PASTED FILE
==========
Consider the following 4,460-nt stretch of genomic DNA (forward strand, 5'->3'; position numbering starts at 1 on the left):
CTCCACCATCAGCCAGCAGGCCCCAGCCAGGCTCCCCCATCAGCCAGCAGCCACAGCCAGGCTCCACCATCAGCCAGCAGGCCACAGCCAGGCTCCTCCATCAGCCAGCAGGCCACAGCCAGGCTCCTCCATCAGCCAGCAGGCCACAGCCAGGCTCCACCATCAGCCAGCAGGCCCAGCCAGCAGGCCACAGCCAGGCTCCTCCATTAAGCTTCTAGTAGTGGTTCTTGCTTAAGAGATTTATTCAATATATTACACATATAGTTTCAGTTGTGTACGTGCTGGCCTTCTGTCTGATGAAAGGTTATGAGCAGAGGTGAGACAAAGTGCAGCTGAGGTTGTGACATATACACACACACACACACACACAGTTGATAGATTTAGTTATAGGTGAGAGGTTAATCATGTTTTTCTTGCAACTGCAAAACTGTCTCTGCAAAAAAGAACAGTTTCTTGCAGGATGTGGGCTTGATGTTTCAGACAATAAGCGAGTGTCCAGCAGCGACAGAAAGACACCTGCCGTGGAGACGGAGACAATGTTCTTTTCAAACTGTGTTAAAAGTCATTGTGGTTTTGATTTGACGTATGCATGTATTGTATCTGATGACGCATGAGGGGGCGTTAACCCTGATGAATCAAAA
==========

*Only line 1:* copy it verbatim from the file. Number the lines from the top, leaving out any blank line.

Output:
Consider the following 4,460-nt stretch of genomic DNA (forward strand, 5'->3'; position numbering starts at 1 on the left):